by Mitchell Karcher
Once America’s pastime, baseball was a powerhouse other sports could barely compete with. However, since its prime during the 1970’s-1980’s, baseball has been steadily losing steam. Once wheeling in about 80,000 viewers per game the viewer ship has since decreased to about 30,000 per game, raising the question is baseball dying, and why?
Attendance can be attributed to to various factors such as interest. As varsity baseball player Keaton Hamilton was quick to point out, “I don’t know if baseball is actually dying. If there is less attendance, like you said, it could be attributed to loss in interest for current players.”
If baseball is not dying, there is no debating the fact that baseball is not as popular today as other sports. With the last seven World Series being the least watched (with exception to the 2016 series), other sports have surpassed far in popularity among younger generations.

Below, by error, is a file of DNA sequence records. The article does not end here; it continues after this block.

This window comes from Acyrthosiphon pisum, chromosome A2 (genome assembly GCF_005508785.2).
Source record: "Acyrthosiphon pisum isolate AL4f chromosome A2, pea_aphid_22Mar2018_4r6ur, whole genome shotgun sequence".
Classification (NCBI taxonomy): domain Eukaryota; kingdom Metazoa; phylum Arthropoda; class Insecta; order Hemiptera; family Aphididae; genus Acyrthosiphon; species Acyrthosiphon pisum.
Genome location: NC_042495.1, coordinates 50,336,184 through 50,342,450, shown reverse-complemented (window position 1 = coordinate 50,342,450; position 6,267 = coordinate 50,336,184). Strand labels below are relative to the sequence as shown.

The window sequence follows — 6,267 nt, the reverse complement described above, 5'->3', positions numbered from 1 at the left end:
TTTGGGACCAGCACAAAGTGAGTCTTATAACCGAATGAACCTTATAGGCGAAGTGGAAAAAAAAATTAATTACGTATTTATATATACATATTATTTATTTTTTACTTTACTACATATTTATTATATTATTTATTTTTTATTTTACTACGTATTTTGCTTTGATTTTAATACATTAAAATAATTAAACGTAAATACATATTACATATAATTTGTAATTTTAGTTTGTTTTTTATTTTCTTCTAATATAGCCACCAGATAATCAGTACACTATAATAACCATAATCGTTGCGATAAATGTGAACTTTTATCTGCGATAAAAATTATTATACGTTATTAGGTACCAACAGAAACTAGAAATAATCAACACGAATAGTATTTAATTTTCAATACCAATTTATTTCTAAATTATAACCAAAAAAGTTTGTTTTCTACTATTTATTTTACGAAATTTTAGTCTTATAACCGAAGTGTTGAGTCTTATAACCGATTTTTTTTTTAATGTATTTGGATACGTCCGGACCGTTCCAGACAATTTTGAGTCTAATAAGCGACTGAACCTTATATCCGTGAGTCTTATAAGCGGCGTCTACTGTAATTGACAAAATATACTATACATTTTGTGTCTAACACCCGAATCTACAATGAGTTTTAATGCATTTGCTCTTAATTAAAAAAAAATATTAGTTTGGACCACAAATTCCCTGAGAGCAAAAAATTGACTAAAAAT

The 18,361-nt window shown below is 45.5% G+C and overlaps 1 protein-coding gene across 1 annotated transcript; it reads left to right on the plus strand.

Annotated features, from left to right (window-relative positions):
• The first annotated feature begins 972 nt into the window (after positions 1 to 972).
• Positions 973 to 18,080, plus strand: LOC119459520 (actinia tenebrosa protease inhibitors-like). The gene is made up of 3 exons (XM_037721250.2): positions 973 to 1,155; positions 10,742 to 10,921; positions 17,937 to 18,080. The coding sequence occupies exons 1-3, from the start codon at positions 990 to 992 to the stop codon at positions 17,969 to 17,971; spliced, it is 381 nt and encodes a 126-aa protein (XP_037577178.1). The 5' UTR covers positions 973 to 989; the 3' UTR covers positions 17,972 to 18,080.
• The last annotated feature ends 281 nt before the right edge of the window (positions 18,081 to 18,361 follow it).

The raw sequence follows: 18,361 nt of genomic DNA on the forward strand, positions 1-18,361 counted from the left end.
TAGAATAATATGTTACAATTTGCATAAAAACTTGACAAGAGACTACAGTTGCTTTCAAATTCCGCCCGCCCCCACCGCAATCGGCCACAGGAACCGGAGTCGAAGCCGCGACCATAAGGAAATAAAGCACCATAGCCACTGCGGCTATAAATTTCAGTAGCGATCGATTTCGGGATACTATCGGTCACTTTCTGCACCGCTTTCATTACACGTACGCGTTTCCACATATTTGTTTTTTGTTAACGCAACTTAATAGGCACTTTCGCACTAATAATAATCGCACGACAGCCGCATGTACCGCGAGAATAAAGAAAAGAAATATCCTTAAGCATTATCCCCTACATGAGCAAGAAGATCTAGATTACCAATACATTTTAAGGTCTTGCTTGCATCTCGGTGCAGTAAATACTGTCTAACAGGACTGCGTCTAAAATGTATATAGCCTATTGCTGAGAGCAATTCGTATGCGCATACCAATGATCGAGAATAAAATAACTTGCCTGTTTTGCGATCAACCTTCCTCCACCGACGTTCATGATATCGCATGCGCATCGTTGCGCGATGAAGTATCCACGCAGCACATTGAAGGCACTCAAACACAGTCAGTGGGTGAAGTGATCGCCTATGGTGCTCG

A poll given in 2000 stated that roughly 8.8 million American kids were involved in baseball, however in 2013 that number plunged down to roughly 5.3 million kids.
So why has baseball lost its cool?
Baseball being a slower sport compared to football and basketball has a huge impact, and in a generation with such a fast paced society such as ours today, it’s no wonder that the majority of baseball fans nowadays are 40 years and older.
Wanting to know what more of the current generation, multiple students around GHS were asked about what they thought about the sport. When asked what she thought about the statement “baseball is dying,” Paige Gkekas said “I don’t doubt that claim. Baseball, I have always thought was very slow, and I never had a great interest for it.”
Though the counter argument can be made that baseball is still thriving. It is financially at its peak, with the league making 7 billion dollars. This can be largely attributed to inflation rates and effective commercial advertising. With constant change in a fast paced world, the question that now stands is “will baseball ever return to its peak, or will baseball eventually die out?”